Clarksville, TN Online: News, Opinion, Arts & Entertainment.


Topic: Barred Spiral Galaxy

NASA’s Galaxy Evolution Explorer data confirms Spiral Galaxy as Largest ever discovered

 

Written by Whitney Clavin
NASA’s Jet Propulsion Laboratory

NASA - National Aeronautics and Space AdministrationPasadena, CA – The spectacular barred spiral galaxy NGC 6872 has ranked among the biggest stellar systems for decades. Now a team of astronomers from the United States, Chile and Brazil has crowned it the largest known spiral, based on archival data from NASA’s Galaxy Evolution Explorer (GALEX) mission, which has since been loaned to the California Institute of Technology in Pasadena.

Measuring tip-to-tip across its two outsized spiral arms, NGC 6872 spans more than 522,000 light-years, making it more than five times the size of our Milky Way galaxy.

This composite of the giant barred spiral galaxy NGC 6872 combines visible light images from the European Southern Observatory's Very Large Telescope with far-ultraviolet (1,528 angstroms) data from NASA's GALEX and 3.6-micron infrared data acquired by NASA's Spitzer Space Telescope. (Image credit: NASA's Goddard Space Flight Center/ESO/JPL-Caltech/DSS)

This composite of the giant barred spiral galaxy NGC 6872 combines visible light images from the European Southern Observatory’s Very Large Telescope with far-ultraviolet (1,528 angstroms) data from NASA’s GALEX and 3.6-micron infrared data acquired by NASA’s Spitzer Space Telescope. (Image credit: NASA’s Goddard Space Flight Center/ESO/JPL-Caltech/DSS)

«Read the rest of this article»

Sections: Technology | No Comments
 

NASA’s Hubble Space Telescope spies star forming ring of barred spiral galaxy

 

NASA’s Goddard Space Flight Center

NASA - National Aeronautics and Space AdministrationGreenbelt, MD – The NASA’s Hubble Space Telescope provides us this week with a spectacular image of the bright star-forming ring that surrounds the heart of the barred spiral galaxy NGC 1097.

In this image, the larger-scale structure of the galaxy is barely visible: its comparatively dim spiral arms, which surround its heart in a loose embrace, reach out beyond the edges of this frame.

NASA's Hubble Space Telescope captures image of bright star-forming ring that surrounds the heart of the barred spiral galaxy NGC 1097.

NASA’s Hubble Space Telescope captures image of bright star-forming ring that surrounds the heart of the barred spiral galaxy NGC 1097.

«Read the rest of this article»

Sections: Technology | No Comments
 

NASA’s Hubble Space Telescope spots Galaxy filled with Hot Young Stars

 

NASA’s Goddard Space Flight Center

NASA - National Aeronautics and Space AdministrationGreenbelt, MD – The many bright, pinkish clouds in NGC 4700 are known as H II regions, where intense ultraviolet light from hot young stars is causing nearby hydrogen gas to glow. H II regions often come part-and-parcel with the vast molecular clouds that spawn fresh stars, thus giving rise to the locally-ionized gas.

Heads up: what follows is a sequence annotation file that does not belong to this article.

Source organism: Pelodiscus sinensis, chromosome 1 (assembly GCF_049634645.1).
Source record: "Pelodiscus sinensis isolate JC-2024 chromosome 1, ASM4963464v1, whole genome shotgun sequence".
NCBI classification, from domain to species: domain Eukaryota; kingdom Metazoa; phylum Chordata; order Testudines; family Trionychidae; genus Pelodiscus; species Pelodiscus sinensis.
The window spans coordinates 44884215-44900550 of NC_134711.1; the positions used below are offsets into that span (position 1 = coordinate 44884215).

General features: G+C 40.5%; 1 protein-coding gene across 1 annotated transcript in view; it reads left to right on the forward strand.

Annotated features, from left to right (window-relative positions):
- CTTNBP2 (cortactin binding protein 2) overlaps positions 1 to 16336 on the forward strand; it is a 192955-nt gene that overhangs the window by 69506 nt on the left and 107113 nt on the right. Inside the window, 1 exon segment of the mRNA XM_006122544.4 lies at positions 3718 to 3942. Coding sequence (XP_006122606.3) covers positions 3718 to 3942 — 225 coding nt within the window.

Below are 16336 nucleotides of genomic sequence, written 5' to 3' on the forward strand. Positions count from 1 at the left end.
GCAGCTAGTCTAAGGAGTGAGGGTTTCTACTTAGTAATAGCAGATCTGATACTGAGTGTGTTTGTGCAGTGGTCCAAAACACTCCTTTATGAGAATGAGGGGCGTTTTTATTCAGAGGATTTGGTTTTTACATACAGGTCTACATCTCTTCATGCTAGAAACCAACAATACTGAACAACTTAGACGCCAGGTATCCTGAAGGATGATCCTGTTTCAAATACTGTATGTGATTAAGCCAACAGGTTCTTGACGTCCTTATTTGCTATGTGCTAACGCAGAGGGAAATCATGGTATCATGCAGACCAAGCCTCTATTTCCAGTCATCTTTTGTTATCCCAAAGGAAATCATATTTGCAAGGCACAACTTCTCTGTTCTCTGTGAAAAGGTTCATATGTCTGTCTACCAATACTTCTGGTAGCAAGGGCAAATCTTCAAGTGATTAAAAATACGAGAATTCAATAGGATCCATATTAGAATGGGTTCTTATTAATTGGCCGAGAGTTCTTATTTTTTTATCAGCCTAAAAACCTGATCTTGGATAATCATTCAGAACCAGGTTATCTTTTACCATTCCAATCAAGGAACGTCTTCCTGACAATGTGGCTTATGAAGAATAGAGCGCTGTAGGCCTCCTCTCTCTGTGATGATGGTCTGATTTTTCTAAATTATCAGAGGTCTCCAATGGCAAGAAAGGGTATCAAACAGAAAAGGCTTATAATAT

In 1610, French astronomer Nicolas-Claude Fabri de Peiresc peered through a telescope and found what turned out to be the first H II region on record: the Orion Nebula, located relatively close to our Solar System here in the Milky Way.

The galaxy NGC 4700 bears the signs of the vigorous birth of many new stars in this image captured by the NASA/ESA Hubble Space Telescope. (Image credit: ESA/NASA)

The galaxy NGC 4700 bears the signs of the vigorous birth of many new stars in this image captured by the NASA/ESA Hubble Space Telescope. (Image credit: ESA/NASA)

«Read the rest of this article»

Sections: Technology | No Comments
 


NASA’s Hubble Space Telescope Observes Barred Spiral Galaxy NGC 1073

 

NASA - National Aeronautics and Space AdministrationGreenbelt, MD – Most spiral galaxies in the Universe have a bar structure in their centre, and Hubble’s image of NGC 1073 offers a particularly clear view of one of these. Galaxies’ star-filled bars are thought to emerge as gravitational density waves funnel gas toward the galactic centre, supplying the material to create new stars.

The transport of gas can also feed the supermassive black holes that lurk in the centres of almost every galaxy.

The NASA/ESA Hubble Space Telescope has taken a picture of the barred spiral galaxy NGC 1073, which is found in the constellation of Cetus (The Sea Monster). Our own galaxy, the Milky Way, is a similar barred spiral, and the study of galaxies such as NGC 1073 helps astronomers learn more about our celestial home. (Image credit: NASA, ESA)

The NASA/ESA Hubble Space Telescope has taken a picture of the barred spiral galaxy NGC 1073, which is found in the constellation of Cetus (The Sea Monster). Our own galaxy, the Milky Way, is a similar barred spiral, and the study of galaxies such as NGC 1073 helps astronomers learn more about our celestial home. (Image credit: NASA, ESA)

«Read the rest of this article»

Sections: Technology | No Comments
 



  • Visit Us On FacebookVisit Us On TwitterVisit Us On PinterestVisit Us On YoutubeCheck Our FeedVisit Us On Instagram
  • Personal Controls

    Archives